A Pot of Margarine
At the conclusion of every 16-hour work day in the hell called Bergen-Belsen, the block commander liked to have some fun with his Jews.
Now, the meal at the end of the day consisted of old dry bread, filthy watery soup and a pot of something like margarine made from vegetable fat.
The margarine was scooped out of a large tub, and after the meal had been distributed and the tub was empty, the commander allowed the starving prisoners to jump into the empty tub and lick the remaining margarine from the walls of the tub. The sight of starving Jews licking up bits of margarine provided nightly entertainment for the commander and his guards.
One prisoner, however, refused to be a part of the commander's show. Though like all the rest he was a withered, starving shadow of a man aged far beyond his years, still, he would never allow himself to scavenge for a lick of margarine. The other prisoners called him Elijah. In some unspoken way, the others drew strength from Elijah's refusal to join the frenzy. Then, one night, something happened that seemed to shatter whatever spirit remained in the prisoners.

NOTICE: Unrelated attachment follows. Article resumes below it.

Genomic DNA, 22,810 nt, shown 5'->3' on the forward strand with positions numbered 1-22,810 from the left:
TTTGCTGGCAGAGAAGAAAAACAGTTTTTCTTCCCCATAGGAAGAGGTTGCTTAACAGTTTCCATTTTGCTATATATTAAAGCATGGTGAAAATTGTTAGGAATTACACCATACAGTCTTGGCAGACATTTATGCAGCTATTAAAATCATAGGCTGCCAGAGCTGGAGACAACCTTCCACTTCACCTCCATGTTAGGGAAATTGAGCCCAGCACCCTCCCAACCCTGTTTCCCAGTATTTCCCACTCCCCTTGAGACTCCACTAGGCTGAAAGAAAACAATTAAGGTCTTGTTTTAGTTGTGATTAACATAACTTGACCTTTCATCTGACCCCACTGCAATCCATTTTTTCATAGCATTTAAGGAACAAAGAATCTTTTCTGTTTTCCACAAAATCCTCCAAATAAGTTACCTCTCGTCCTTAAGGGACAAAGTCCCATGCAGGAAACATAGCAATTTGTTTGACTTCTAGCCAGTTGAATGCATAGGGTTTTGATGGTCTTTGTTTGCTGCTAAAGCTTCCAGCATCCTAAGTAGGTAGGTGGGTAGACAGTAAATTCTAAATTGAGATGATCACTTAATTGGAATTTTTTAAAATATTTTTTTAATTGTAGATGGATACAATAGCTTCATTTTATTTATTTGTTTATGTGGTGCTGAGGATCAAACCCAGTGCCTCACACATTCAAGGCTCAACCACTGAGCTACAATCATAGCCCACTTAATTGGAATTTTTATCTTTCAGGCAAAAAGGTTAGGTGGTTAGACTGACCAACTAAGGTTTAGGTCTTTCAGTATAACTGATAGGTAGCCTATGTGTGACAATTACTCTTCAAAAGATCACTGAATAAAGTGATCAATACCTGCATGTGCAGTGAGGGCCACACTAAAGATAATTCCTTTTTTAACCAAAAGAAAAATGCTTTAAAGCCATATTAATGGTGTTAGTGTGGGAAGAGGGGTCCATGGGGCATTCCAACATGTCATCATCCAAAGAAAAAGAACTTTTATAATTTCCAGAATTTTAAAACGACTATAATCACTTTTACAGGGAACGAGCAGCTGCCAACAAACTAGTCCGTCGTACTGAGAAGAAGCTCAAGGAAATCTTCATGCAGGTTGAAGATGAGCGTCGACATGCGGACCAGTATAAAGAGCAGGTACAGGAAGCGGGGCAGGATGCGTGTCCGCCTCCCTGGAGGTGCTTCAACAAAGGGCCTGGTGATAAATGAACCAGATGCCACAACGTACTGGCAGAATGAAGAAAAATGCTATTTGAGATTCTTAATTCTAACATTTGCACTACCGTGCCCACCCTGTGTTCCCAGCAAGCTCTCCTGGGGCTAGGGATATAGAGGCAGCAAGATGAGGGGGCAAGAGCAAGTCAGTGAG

Elijah cracked. All at once he threw himself into the greasy vat and furiously rolled around like a crazed beast.
And how the commander howled. It was a deep belly laugh of satanic satisfaction. The last of the Jews had been broken.
Later, after the guards left and the Jews were in their barracks, Elijah took off his shirt and began to tear it to shreds. The others looked on in silence. Had Elijah gone mad? He would study the shirt for a moment, carefully looking it over, as if searching for some exact location, and then tear that area into a strip. He looked up. His eyes were on fire.
"Do you know what tonight is?" he demanded.
"Tonight is the first night of Chanukah." Elijah studied the shirt again, finding another choice spot to tear. A spot he had purposely saturated with grease from his rolling in the margarine tub.
That night Elijah led the others in the lighting of the Chanukah flames. The wicks came from the strips of his shirt, and the bits of margarine Elijah had furiously scavenged was the oil.
Elijah's light continues to shine to this very day. In his world, the times of plenty and times of famine were never disconnected.